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Delaying Integration of Immigrant Labor for the Purpose of Taxation

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  • Wolfram F. Richter

Abstract

Delayed Integration ("DI") is a rule for taxing migrants. It requires that immigrants be taxed in the receiving country only after some period of transition. Conversely, emigrants are released from the obligation to pay home taxes only after a certain period. DI is an alternative to the Employment Principle and the Origin Principle. The former governs the international taxation of labor while a close substitute to the latter - the Nationality Principle - is underlying U.S. tax law. The paper studies the potential merits of DI in a setting which allows one to trade off the social cost of tax distortion and the social cost of wasteful government.

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File URL: http://www.cesifo-group.de/portal/page/portal/DocBase_Content/WP/WP-CESifo_Working_Papers/wp-cesifo-2002/wp-cesifo-2002-10/cesifo_wp802.pdf
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Bibliographic Info

Paper provided by CESifo Group Munich in its series CESifo Working Paper Series with number 802.

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Date of creation: 2002
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Handle: RePEc:ces:ceswps:_802

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References

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  1. Razin,Assaf & Sadka,Efraim, 2001. "Labor, Capital, and Finance," Cambridge Books, Cambridge University Press, number 9780521780742, October.
  2. Michel, Ph. & Pestieau, P. & Vidal, J. -P., 1998. "Labor migration and redistribution with alternative assimilation policies: The small economy case," Regional Science and Urban Economics, Elsevier, vol. 28(3), pages 363-377, May.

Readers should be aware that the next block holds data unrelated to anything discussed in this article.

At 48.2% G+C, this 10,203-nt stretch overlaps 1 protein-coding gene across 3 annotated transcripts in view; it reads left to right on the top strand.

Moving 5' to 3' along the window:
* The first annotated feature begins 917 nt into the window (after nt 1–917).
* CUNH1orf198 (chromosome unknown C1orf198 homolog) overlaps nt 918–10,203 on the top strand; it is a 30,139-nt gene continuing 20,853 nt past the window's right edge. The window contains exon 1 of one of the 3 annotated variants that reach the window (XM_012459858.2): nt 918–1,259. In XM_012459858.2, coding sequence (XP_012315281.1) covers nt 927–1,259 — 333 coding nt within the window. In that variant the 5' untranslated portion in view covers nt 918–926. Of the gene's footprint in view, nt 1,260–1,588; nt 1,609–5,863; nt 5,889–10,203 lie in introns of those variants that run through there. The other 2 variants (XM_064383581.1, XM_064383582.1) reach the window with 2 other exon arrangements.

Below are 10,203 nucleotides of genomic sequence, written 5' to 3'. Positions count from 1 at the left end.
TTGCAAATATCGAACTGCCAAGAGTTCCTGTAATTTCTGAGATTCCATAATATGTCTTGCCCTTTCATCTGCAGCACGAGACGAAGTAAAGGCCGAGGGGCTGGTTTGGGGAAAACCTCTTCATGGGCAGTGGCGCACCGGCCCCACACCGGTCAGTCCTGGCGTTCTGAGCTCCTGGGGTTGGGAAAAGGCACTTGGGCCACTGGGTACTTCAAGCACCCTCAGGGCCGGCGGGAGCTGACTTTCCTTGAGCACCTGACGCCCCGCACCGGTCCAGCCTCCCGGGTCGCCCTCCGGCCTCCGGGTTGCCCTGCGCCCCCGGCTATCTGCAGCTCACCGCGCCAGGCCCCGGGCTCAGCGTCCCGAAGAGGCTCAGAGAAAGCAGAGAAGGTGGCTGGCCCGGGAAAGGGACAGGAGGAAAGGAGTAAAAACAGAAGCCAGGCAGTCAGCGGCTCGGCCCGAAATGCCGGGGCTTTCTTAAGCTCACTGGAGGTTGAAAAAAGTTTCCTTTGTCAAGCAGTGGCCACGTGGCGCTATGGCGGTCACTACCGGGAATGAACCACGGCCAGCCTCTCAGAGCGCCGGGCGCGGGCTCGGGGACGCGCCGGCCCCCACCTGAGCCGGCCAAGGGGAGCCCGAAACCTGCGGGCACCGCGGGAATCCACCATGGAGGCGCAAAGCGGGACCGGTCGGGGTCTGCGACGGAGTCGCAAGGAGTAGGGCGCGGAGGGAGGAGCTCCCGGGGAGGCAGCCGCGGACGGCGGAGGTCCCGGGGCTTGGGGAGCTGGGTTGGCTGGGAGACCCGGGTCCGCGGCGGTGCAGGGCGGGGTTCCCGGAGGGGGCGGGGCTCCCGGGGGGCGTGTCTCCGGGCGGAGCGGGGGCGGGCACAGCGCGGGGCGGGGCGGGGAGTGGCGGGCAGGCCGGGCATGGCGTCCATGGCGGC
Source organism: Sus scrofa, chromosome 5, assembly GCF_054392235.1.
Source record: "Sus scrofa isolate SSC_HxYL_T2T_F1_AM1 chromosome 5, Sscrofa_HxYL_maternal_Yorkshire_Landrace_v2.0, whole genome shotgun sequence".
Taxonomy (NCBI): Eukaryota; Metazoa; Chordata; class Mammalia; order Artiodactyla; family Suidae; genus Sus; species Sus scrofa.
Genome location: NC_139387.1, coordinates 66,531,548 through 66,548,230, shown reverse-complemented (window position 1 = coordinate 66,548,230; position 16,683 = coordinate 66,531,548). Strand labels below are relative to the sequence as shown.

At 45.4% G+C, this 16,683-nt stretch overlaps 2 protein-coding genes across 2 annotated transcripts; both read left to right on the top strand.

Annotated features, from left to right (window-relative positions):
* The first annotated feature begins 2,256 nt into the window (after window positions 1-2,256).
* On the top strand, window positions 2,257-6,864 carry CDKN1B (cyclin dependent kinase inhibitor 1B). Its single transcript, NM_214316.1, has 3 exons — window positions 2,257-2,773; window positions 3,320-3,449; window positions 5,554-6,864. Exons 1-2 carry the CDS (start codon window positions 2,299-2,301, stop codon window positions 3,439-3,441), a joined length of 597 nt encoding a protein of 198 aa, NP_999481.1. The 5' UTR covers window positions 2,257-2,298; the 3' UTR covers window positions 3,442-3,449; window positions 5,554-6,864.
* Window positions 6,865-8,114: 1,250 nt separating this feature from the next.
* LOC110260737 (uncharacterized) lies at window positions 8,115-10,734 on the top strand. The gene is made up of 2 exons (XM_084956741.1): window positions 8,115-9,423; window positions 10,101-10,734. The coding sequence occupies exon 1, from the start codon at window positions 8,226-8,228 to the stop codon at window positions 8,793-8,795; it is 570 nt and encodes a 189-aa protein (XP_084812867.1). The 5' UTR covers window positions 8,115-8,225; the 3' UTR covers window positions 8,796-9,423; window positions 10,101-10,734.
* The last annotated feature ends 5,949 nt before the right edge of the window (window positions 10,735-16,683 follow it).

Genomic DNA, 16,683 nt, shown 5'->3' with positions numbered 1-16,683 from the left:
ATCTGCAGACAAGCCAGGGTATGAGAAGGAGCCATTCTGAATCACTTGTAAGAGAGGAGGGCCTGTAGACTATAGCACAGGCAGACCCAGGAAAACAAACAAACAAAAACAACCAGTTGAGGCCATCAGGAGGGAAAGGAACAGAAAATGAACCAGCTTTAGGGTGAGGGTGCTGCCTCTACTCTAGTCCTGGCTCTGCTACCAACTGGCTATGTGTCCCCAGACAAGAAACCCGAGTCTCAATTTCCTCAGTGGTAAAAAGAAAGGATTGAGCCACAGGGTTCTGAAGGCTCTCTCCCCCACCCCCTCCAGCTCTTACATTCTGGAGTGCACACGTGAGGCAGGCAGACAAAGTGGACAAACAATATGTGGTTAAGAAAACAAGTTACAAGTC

3. Sinn, Hans-Werner, 1993. "How Much Europe? Subsidiarity, Centralization and Fiscal Competition," CEPR Discussion Papers 834, C.E.P.R. Discussion Papers.
  4. David E. Wildasin, 2000. "Labor-Market Integration, Investment in Risky Human Capital, and Fiscal Competition," American Economic Review, American Economic Association, vol. 90(1), pages 73-95, March.
  5. Michael Rauscher, 2000. "Interjurisdictional Competition and Public-Sector Prodigality: The Triumph of the Market over the State?," FinanzArchiv: Public Finance Analysis, Mohr Siebeck, Tübingen, vol. 57(1), pages 89-, September.
  6. Jeremy Edwards & Michael Keen, 1994. "Tax competition and Leviathon," IFS Working Papers W94/07, Institute for Fiscal Studies.
  7. Michael Keen & David E. Wildasin, 2000. "Pareto Efficiency in International Taxation," CESifo Working Paper Series 371, CESifo Group Munich.
  8. Pauly, Mark V., 1973. "Income redistribution as a local public good," Journal of Public Economics, Elsevier, vol. 2(1), pages 35-58, February.
  9. Richter, Wolfram F., 2002. "Social Security and Taxation of Labour Subject to Subsidiarity and Freedom of Movement," IZA Discussion Papers 490, Institute for the Study of Labor (IZA).
  10. Wallace E. Oates, 2002. "Fiscal and Regulatory Competition: Theory and Evidence," Perspektiven der Wirtschaftspolitik, Verein für Socialpolitik, vol. 3(4), pages 377-390, November.
  11. Brennan,Geoffrey & Buchanan,James M., 2006. "The Power to Tax," Cambridge Books, Cambridge University Press, number 9780521027922, October.
  12. Wolfram F. Richter, 2001. "Delayed Integration of Mobile Labor: A Principle for Coordinating Taxation, Social Security, and Social Assistance," CESifo Working Paper Series 624, CESifo Group Munich.
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Cited by:
  1. Sinn, Hans-Werner, 2005. "Migration and Social Replacement Incomes: How to Protect Low-IncomeWorkers in the Industrialized Countries against the Forces of Globalizationand Market Integration," Munich Reprints in Economics 937, University of Munich, Department of Economics.
  2. Weichenrieder, Alfons J. & Busch, Oliver, 2007. "Delayed integration as a possible remedy for the race to the bottom," Journal of Urban Economics, Elsevier, vol. 61(3), pages 565-575, May.
  3. Vilen Lipatov & Alfons Weichenrieder, 2010. "Optimal Income Taxation with Tax Competition," CESifo Working Paper Series 3108, CESifo Group Munich.
  4. Hans-Werner Sinn, 2004. "Migration, Social Standards and Replacement Incomes: How to Protect Low-income Workers in the Industrialized Countries Against the Forces of Globalization and Market Integration," NBER Working Papers 10798, National Bureau of Economic Research, Inc.
  5. Alfons Weichenrieder & Oliver Busch, 2005. "Artificial Time Inconsistency as a Remedy for the Race to the Bottom (new title: Delayed Integration as a Possible Remedy for the Race to the Bottom)," CESifo Working Paper Series 1637, CESifo Group Munich.

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